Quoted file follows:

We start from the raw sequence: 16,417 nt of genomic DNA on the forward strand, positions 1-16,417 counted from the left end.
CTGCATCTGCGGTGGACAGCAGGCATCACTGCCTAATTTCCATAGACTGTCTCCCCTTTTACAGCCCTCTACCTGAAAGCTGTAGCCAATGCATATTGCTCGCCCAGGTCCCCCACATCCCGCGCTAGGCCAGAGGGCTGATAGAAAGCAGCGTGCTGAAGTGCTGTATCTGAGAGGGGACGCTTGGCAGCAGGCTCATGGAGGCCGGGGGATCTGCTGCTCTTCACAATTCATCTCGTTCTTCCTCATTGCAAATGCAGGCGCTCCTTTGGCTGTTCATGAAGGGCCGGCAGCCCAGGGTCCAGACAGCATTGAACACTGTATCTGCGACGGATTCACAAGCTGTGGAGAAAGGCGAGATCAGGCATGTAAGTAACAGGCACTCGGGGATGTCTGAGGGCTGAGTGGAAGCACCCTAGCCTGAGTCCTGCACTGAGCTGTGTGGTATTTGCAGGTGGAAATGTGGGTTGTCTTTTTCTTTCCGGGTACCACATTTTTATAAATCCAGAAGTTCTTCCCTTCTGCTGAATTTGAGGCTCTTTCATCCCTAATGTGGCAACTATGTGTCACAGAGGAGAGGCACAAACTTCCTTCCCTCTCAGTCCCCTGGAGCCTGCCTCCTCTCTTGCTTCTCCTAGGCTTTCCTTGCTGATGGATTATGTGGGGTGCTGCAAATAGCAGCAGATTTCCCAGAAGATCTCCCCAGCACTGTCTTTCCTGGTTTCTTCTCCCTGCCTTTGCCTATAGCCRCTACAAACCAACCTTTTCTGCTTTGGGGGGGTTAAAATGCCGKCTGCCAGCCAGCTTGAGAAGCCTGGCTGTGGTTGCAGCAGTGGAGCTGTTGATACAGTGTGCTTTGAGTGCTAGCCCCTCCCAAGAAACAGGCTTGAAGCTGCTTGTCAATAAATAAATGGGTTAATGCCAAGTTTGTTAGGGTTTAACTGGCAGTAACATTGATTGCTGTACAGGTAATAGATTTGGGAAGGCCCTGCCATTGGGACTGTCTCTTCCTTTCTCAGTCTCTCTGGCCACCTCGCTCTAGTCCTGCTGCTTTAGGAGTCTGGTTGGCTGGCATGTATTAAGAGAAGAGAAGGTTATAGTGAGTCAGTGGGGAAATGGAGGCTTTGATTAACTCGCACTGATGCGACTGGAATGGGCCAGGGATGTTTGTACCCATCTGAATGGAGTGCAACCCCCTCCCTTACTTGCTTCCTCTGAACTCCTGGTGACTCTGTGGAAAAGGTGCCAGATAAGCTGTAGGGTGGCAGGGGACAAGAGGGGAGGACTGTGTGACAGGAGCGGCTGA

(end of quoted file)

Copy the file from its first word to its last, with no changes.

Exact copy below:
We start from the raw sequence: 16,417 nt of genomic DNA on the forward strand, positions 1-16,417 counted from the left end.
CTGCATCTGCGGTGGACAGCAGGCATCACTGCCTAATTTCCATAGACTGTCTCCCCTTTTACAGCCCTCTACCTGAAAGCTGTAGCCAATGCATATTGCTCGCCCAGGTCCCCCACATCCCGCGCTAGGCCAGAGGGCTGATAGAAAGCAGCGTGCTGAAGTGCTGTATCTGAGAGGGGACGCTTGGCAGCAGGCTCATGGAGGCCGGGGGATCTGCTGCTCTTCACAATTCATCTCGTTCTTCCTCATTGCAAATGCAGGCGCTCCTTTGGCTGTTCATGAAGGGCCGGCAGCCCAGGGTCCAGACAGCATTGAACACTGTATCTGCGACGGATTCACAAGCTGTGGAGAAAGGCGAGATCAGGCATGTAAGTAACAGGCACTCGGGGATGTCTGAGGGCTGAGTGGAAGCACCCTAGCCTGAGTCCTGCACTGAGCTGTGTGGTATTTGCAGGTGGAAATGTGGGTTGTCTTTTTCTTTCCGGGTACCACATTTTTATAAATCCAGAAGTTCTTCCCTTCTGCTGAATTTGAGGCTCTTTCATCCCTAATGTGGCAACTATGTGTCACAGAGGAGAGGCACAAACTTCCTTCCCTCTCAGTCCCCTGGAGCCTGCCTCCTCTCTTGCTTCTCCTAGGCTTTCCTTGCTGATGGATTATGTGGGGTGCTGCAAATAGCAGCAGATTTCCCAGAAGATCTCCCCAGCACTGTCTTTCCTGGTTTCTTCTCCCTGCCTTTGCCTATAGCCRCTACAAACCAACCTTTTCTGCTTTGGGGGGGTTAAAATGCCGKCTGCCAGCCAGCTTGAGAAGCCTGGCTGTGGTTGCAGCAGTGGAGCTGTTGATACAGTGTGCTTTGAGTGCTAGCCCCTCCCAAGAAACAGGCTTGAAGCTGCTTGTCAATAAATAAATGGGTTAATGCCAAGTTTGTTAGGGTTTAACTGGCAGTAACATTGATTGCTGTACAGGTAATAGATTTGGGAAGGCCCTGCCATTGGGACTGTCTCTTCCTTTCTCAGTCTCTCTGGCCACCTCGCTCTAGTCCTGCTGCTTTAGGAGTCTGGTTGGCTGGCATGTATTAAGAGAAGAGAAGGTTATAGTGAGTCAGTGGGGAAATGGAGGCTTTGATTAACTCGCACTGATGCGACTGGAATGGGCCAGGGATGTTTGTACCCATCTGAATGGAGTGCAACCCCCTCCCTTACTTGCTTCCTCTGAACTCCTGGTGACTCTGTGGAAAAGGTGCCAGATAAGCTGTAGGGTGGCAGGGGACAAGAGGGGAGGACTGTGTGACAGGAGCGGCTGA